"There is no place where any such right to be let alone would be less assertable than on a modern highway with cars, trucks, busses and cycles whizzing by at sixty or seventy miles an hour. When one ventures onto such a highway, he must be expected and required to conform to public safety regulations and controls, including some that would neither have been necessary nor reasonable in the era of horse-drawn vehicles." (42 Wis. 2d 42, 55, 165 N.W.2d 377, 384.)
We are unwilling to graft onto the Constitution a right of privacy to decide whether or not to wear a safety belt where there is no textual basis or a clear historical precedent for such a right in the language of the Constitution or the opinions of the Supreme Court. To do so would be to place the court in a position of acting as a super-legislature, nullifying laws it does not like. That is not our proper role in a democratic society. Therefore, we hold that the section does not infringe upon defendant's fundamental right of privacy protected by the fourteenth amendment. Neither does it infringe upon any right to privacy arising under the Illinois Constitution (Ill. Const. 1970, art. I, sec. 6).
Defendants also argue that the section does not further the health, safety or welfare of the general public, asserting that the statute only protects the safety of the individual driver and passenger. They contend that since the section interferes with their right to decide whether or not to wear a safety belt, and has no corresponding public benefit, the statute exceeds the State's police power and violates the due process guarantees of the State and Federal constitutions.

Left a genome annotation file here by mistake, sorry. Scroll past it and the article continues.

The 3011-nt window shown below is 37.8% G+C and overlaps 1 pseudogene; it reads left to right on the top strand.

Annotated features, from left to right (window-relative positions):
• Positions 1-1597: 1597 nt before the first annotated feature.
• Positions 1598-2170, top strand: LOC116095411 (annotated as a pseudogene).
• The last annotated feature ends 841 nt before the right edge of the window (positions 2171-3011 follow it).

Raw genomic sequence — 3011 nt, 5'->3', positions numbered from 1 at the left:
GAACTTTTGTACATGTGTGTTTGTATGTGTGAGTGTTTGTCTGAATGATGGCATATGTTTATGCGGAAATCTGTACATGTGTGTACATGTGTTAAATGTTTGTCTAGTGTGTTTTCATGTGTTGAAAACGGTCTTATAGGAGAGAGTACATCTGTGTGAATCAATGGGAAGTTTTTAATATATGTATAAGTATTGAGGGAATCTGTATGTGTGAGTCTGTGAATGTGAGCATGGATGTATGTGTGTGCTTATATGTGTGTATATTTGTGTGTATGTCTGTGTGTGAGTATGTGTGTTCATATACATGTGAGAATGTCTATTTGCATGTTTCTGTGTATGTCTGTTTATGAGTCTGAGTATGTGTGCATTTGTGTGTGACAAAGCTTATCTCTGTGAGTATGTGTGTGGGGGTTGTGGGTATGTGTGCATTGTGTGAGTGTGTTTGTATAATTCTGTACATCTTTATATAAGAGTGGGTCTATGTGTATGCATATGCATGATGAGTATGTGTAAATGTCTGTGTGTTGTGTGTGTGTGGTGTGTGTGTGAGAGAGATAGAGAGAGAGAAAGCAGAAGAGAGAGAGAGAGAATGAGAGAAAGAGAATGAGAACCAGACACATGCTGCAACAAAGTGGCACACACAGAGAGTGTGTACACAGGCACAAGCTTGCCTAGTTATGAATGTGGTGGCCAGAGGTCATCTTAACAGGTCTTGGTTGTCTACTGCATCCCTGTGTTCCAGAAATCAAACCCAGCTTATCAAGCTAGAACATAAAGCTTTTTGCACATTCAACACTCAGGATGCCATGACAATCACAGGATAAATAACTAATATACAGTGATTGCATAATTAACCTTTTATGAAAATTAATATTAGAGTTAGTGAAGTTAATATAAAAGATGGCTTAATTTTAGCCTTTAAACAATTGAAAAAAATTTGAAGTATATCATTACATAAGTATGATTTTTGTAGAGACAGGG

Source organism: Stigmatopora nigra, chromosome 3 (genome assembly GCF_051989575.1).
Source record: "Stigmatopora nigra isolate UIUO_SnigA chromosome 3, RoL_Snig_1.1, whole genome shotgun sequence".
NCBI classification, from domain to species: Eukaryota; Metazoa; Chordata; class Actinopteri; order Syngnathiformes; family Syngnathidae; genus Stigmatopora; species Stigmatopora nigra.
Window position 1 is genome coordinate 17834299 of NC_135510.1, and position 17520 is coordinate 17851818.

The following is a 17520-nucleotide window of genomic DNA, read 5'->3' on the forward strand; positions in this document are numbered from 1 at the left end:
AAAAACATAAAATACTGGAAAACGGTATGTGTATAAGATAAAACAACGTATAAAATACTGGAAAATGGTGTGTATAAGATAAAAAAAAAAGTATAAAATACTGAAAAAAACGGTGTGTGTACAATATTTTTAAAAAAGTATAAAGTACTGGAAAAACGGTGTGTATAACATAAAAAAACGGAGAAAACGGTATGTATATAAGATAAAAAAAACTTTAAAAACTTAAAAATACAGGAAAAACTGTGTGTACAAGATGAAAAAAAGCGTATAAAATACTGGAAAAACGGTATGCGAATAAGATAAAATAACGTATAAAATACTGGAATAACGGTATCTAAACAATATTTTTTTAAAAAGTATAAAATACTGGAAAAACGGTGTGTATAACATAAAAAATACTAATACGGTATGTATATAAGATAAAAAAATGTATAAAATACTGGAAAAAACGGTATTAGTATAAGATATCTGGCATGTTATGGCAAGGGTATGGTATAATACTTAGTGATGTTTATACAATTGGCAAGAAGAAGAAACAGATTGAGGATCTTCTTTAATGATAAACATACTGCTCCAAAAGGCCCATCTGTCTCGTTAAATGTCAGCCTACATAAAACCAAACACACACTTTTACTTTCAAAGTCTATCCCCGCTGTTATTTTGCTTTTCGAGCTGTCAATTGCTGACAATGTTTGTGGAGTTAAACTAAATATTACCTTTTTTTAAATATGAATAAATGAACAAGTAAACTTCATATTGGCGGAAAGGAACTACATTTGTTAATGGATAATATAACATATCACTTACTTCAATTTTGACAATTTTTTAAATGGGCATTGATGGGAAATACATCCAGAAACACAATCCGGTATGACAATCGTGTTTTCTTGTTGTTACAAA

It is well established that the legislatures, not the courts, have the primary role in our democratic society in deciding what the interests of the public require and in selecting the measures necessary to secure those interests. (City of Carbondale v. Brewster (1979), 78 Ill. 2d 111, 115; Memorial Gardens Association, Inc. v. Smith (1959), 16 Ill. 2d 116, 127.) Recognizing the legislature's broad power to provide for the public health, welfare and safety, the courts are hesitant to second-guess a legislative determination that a law is desirable or necessary. Only when the statute in question affects a fundamental constitutional right will the courts subject the legislation to strict or exacting scrutiny. In such cases, the State must have a "compelling" purpose for the law and show that its goals cannot be accomplished by less restrictive means. (Carey v. Population Services International (1977), 431 U.S. 678, 686, 52 L. Ed. 2d 675, 685, 97 S. Ct. 2010, 2016.) Few rights, however, have been identified as "fundamental," since only those rights "that lie at the heart of the relationship between the individual and a republican form of nationally integrated government" are deemed deserving of heightened judicial scrutiny. (People ex rel. Tucker v. Kotsos (1977), 68 Ill. 2d 88, 97.) Thus, in most cases involving substantive due process challenges to statutes, the courts give substantial deference to the legislative enactments.